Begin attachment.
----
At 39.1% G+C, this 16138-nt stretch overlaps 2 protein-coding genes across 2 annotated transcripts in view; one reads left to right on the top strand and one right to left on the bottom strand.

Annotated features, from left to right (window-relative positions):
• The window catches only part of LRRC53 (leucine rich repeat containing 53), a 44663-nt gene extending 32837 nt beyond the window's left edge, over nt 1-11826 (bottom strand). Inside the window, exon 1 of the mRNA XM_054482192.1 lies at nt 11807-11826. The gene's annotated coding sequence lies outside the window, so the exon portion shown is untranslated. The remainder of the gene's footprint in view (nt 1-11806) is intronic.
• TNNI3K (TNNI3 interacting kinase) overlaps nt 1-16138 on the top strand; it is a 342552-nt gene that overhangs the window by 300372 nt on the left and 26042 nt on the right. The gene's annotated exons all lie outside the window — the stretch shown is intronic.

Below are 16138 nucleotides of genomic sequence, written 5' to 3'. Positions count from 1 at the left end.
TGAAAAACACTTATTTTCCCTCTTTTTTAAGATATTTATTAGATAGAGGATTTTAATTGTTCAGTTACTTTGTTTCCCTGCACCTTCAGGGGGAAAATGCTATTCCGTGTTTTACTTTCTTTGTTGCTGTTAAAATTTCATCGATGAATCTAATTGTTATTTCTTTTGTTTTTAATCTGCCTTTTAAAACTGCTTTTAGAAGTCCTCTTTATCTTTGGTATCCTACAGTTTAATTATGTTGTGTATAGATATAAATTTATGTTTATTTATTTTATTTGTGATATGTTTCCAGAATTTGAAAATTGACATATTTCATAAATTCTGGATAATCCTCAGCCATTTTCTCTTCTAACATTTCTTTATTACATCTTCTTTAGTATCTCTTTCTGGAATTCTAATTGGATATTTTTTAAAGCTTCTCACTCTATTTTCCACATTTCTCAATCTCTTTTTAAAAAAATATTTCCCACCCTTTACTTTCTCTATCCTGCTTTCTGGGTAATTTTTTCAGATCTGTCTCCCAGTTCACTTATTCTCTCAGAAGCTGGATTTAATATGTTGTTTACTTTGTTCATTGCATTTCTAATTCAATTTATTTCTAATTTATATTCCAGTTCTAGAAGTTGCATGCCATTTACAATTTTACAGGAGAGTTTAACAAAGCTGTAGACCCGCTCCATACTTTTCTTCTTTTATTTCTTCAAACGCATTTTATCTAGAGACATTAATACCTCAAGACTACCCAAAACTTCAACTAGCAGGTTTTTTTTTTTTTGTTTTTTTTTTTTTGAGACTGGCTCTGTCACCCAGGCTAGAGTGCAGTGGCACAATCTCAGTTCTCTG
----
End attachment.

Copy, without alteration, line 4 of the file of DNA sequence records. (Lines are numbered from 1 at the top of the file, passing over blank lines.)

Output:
• TNNI3K (TNNI3 interacting kinase) overlaps nt 1-16138 on the top strand; it is a 342552-nt gene that overhangs the window by 300372 nt on the left and 26042 nt on the right. The gene's annotated exons all lie outside the window — the stretch shown is intronic.